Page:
Huge food company to eliminate food waste, halve plastic use

pig in a field photo
© Cranswick

It's getting really hard to keep up with all the commitments on plastic. Could food waste be next?

Obviously, cutting food waste is both a moral and environmental imperative. Still, when I read Paul Hawken's Drawdown, I was surprised to see reducing food waste listed as the #3 solution to climate change, right after greener refrigerants and scaled up wind energy. Yet it continues to get considerably less attention than renewable energy or fancy electric trucks.

Things, however, might be changing. And just like the recent flurry of corporate commitments on single use plastics, we're beginning to see similar efforts to cut back on wasted food too. The latest comes from Cranswick, one of the largest food companies in the UK and a specialist in fresh, frozen and deli meats as well as pastry products. According to Business Green, the company is promising to become a "zero food waste" company by 2030 at the latest.

But that's not all. As part of a plan that Cranswick is calling 'Second Nature', the company is also promising to purchase 100% renewable energy starting next month, to halve its plastic use by 2025, and also to achieve 100% recyclable packaging by the same date. This is good stuff, and builds on energy efficiency efforts which have already seen a 20% reduction in energy consumption per tonne of product manufactured since 2008.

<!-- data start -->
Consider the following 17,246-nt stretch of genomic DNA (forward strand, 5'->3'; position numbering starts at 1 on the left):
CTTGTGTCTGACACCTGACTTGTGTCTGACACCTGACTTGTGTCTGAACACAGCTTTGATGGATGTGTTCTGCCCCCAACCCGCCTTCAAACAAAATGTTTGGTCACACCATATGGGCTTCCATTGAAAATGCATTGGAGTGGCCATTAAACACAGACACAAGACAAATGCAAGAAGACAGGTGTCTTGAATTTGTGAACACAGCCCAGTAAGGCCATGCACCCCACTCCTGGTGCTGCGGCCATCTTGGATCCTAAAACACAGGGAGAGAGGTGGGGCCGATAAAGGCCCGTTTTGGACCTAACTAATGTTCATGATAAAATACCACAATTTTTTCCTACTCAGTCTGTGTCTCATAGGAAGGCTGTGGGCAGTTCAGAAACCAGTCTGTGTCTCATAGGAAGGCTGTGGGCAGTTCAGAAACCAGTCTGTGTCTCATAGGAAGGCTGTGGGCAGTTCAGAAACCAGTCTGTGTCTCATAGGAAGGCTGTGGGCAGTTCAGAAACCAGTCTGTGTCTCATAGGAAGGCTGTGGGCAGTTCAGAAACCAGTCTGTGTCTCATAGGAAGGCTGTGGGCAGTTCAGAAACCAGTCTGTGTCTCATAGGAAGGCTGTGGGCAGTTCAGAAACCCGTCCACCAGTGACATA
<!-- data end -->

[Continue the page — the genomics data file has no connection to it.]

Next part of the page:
Specifically, it's worth noting, a plan like this will have an out-sized impact because much of Cranswick's products are meat- or animal-products based. And as Derek previously noted, meat waste is the worst waste because its production is so much more energy and resource intensive in the first place.

Now, I wonder if Cranswick is also down with efforts to promote more plant-centered diets too. They wouldn't be the first meat-centric company to start looking at that possibility.

Huge food company to eliminate food waste, halve plastic use
It's getting really hard to keep up with all the commitments on plastic. Could food waste be next?

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